Once used for industrial and transportation purposes, the nearly one hundred year old Canadian canal is now used exclusively for recreational purposes. The Waterway connects the Great Lakes Ontario and Huron. The route essentially follows the waters from Georgian Bay to the Bay of Quinte, which Samuel Champlain used to travel with the Indians as early as 1615.
Logging interests, which dominated the use of this connection of rivers, delayed the start of the construction of a series of locks until 1833. It took 87 years to complete the new inland waterway and lock system. One of the more interesting features is the Lift lock system at Peterborough shown in this video graph.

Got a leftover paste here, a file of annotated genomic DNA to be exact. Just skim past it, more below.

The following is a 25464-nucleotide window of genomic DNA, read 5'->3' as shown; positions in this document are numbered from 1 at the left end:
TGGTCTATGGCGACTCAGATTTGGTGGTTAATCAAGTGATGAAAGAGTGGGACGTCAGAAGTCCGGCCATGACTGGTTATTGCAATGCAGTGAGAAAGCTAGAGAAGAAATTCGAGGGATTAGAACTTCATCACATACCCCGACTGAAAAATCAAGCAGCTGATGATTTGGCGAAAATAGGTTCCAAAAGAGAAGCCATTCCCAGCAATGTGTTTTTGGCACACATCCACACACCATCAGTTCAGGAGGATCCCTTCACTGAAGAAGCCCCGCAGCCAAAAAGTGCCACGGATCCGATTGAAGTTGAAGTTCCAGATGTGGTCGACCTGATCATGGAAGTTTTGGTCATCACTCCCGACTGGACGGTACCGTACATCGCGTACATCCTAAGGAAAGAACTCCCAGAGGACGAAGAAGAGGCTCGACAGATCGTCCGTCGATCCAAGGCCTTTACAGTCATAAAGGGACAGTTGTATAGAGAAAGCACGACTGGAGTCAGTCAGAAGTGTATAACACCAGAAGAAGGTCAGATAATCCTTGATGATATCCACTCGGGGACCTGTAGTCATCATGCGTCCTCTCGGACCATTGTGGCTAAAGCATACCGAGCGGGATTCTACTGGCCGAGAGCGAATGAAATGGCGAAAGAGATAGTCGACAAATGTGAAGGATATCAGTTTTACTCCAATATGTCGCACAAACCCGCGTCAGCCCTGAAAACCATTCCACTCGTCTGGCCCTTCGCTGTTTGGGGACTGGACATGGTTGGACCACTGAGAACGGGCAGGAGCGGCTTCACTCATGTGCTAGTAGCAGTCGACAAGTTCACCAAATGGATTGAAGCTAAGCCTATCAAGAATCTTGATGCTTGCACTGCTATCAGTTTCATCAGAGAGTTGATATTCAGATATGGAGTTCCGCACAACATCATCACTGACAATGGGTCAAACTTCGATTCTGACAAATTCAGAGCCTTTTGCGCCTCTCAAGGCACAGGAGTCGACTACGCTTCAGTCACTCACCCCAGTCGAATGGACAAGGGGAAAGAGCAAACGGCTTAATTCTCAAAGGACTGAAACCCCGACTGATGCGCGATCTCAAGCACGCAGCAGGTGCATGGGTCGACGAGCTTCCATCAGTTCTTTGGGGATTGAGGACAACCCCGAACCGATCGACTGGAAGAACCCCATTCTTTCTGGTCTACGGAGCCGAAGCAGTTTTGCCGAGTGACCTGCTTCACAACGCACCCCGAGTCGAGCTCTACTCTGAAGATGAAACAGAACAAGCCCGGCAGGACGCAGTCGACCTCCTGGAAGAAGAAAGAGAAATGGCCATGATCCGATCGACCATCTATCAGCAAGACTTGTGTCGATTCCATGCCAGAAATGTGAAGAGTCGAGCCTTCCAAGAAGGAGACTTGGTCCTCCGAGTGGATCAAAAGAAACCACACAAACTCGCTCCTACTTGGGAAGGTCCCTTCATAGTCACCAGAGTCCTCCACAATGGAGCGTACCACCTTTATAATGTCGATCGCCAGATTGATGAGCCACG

When your author was perusing the Hall papers at Trent University for the book, “Florida’s Big Dig,” he came across a color map of eastern Florida ca. 1892 showing the lands reserved by the State for the canal company dredging what would become the Intracoastal Waterway. The color map, reproduced in three sections for the book, was so large, there wasn’t a scanner anywhere in Peterborough or Trent University large enough to scan the 15″ x 25″ map in one scan. It took three scans. It is shown in my book in black and white.